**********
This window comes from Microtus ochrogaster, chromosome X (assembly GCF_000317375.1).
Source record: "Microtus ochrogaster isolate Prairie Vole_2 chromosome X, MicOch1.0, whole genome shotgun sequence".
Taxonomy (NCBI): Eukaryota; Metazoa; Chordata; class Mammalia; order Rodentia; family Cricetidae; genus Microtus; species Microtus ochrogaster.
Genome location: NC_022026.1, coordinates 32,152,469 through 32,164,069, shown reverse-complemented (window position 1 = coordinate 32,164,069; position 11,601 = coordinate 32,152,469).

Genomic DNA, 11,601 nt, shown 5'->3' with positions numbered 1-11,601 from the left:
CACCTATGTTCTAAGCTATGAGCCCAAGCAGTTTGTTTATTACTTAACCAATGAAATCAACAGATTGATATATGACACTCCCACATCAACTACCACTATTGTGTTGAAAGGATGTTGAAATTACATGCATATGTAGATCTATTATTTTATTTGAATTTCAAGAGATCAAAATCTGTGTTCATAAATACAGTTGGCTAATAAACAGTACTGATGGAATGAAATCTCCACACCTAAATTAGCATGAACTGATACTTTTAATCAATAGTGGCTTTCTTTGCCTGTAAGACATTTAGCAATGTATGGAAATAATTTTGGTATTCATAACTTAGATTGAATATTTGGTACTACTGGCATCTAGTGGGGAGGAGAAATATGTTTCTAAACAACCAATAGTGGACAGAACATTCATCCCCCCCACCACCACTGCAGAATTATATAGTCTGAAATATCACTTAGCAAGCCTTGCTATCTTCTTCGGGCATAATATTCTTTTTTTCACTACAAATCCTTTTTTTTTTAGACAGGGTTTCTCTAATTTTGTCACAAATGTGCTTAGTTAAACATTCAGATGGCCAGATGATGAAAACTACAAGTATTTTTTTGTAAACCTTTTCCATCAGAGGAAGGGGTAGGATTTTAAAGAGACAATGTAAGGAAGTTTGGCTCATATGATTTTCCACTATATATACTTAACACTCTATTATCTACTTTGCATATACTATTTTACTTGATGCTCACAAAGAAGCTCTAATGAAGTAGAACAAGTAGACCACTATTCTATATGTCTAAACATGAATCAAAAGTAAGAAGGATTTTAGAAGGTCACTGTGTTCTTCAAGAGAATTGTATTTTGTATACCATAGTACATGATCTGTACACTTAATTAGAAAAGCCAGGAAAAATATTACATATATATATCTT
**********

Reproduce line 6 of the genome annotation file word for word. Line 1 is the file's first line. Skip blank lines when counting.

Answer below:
CACCTATGTTCTAAGCTATGAGCCCAAGCAGTTTGTTTATTACTTAACCAATGAAATCAACAGATTGATATATGACACTCCCACATCAACTACCACTATTGTGTTGAAAGGATGTTGAAATTACATGCATATGTAGATCTATTATTTTATTTGAATTTCAAGAGATCAAAATCTGTGTTCATAAATACAGTTGGCTAATAAACAGTACTGATGGAATGAAATCTCCACACCTAAATTAGCATGAACTGATACTTTTAATCAATAGTGGCTTTCTTTGCCTGTAAGACATTTAGCAATGTATGGAAATAATTTTGGTATTCATAACTTAGATTGAATATTTGGTACTACTGGCATCTAGTGGGGAGGAGAAATATGTTTCTAAACAACCAATAGTGGACAGAACATTCATCCCCCCCACCACCACTGCAGAATTATATAGTCTGAAATATCACTTAGCAAGCCTTGCTATCTTCTTCGGGCATAATATTCTTTTTTTCACTACAAATCCTTTTTTTTTTAGACAGGGTTTCTCTAATTTTGTCACAAATGTGCTTAGTTAAACATTCAGATGGCCAGATGATGAAAACTACAAGTATTTTTTTGTAAACCTTTTCCATCAGAGGAAGGGGTAGGATTTTAAAGAGACAATGTAAGGAAGTTTGGCTCATATGATTTTCCACTATATATACTTAACACTCTATTATCTACTTTGCATATACTATTTTACTTGATGCTCACAAAGAAGCTCTAATGAAGTAGAACAAGTAGACCACTATTCTATATGTCTAAACATGAATCAAAAGTAAGAAGGATTTTAGAAGGTCACTGTGTTCTTCAAGAGAATTGTATTTTGTATACCATAGTACATGATCTGTACACTTAATTAGAAAAGCCAGGAAAAATATTACATATATATATCTT